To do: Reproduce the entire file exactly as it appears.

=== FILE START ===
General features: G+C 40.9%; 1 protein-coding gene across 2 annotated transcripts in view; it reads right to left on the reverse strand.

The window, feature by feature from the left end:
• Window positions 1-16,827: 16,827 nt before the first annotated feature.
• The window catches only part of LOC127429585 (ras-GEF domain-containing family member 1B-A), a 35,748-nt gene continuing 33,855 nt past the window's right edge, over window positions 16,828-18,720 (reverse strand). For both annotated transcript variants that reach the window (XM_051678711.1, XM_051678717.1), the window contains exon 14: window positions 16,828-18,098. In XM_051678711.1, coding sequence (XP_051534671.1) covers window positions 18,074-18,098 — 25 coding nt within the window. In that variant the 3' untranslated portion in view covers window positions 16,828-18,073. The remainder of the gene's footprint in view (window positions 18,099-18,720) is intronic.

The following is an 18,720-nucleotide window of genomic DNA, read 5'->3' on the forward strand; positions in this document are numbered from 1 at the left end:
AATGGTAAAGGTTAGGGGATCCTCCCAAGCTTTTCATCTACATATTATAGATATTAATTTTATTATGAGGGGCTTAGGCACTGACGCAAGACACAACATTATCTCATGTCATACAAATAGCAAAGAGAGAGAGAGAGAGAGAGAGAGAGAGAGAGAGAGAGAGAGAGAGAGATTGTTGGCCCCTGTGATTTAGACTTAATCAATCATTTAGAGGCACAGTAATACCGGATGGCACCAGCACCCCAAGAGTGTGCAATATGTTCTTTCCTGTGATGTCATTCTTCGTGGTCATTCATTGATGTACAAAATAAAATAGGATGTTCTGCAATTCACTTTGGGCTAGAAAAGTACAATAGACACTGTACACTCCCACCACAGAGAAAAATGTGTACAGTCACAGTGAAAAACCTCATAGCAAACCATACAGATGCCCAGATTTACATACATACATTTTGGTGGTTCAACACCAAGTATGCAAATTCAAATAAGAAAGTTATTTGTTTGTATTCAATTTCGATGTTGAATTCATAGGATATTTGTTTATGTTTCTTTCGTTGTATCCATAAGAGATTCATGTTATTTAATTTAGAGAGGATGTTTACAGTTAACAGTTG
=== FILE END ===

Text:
General features: G+C 40.9%; 1 protein-coding gene across 2 annotated transcripts in view; it reads right to left on the reverse strand.

The window, feature by feature from the left end:
• Window positions 1-16,827: 16,827 nt before the first annotated feature.
• The window catches only part of LOC127429585 (ras-GEF domain-containing family member 1B-A), a 35,748-nt gene continuing 33,855 nt past the window's right edge, over window positions 16,828-18,720 (reverse strand). For both annotated transcript variants that reach the window (XM_051678711.1, XM_051678717.1), the window contains exon 14: window positions 16,828-18,098. In XM_051678711.1, coding sequence (XP_051534671.1) covers window positions 18,074-18,098 — 25 coding nt within the window. In that variant the 3' untranslated portion in view covers window positions 16,828-18,073. The remainder of the gene's footprint in view (window positions 18,099-18,720) is intronic.

The following is an 18,720-nucleotide window of genomic DNA, read 5'->3' on the forward strand; positions in this document are numbered from 1 at the left end:
AATGGTAAAGGTTAGGGGATCCTCCCAAGCTTTTCATCTACATATTATAGATATTAATTTTATTATGAGGGGCTTAGGCACTGACGCAAGACACAACATTATCTCATGTCATACAAATAGCAAAGAGAGAGAGAGAGAGAGAGAGAGAGAGAGAGAGAGAGAGAGAGAGAGATTGTTGGCCCCTGTGATTTAGACTTAATCAATCATTTAGAGGCACAGTAATACCGGATGGCACCAGCACCCCAAGAGTGTGCAATATGTTCTTTCCTGTGATGTCATTCTTCGTGGTCATTCATTGATGTACAAAATAAAATAGGATGTTCTGCAATTCACTTTGGGCTAGAAAAGTACAATAGACACTGTACACTCCCACCACAGAGAAAAATGTGTACAGTCACAGTGAAAAACCTCATAGCAAACCATACAGATGCCCAGATTTACATACATACATTTTGGTGGTTCAACACCAAGTATGCAAATTCAAATAAGAAAGTTATTTGTTTGTATTCAATTTCGATGTTGAATTCATAGGATATTTGTTTATGTTTCTTTCGTTGTATCCATAAGAGATTCATGTTATTTAATTTAGAGAGGATGTTTACAGTTAACAGTTG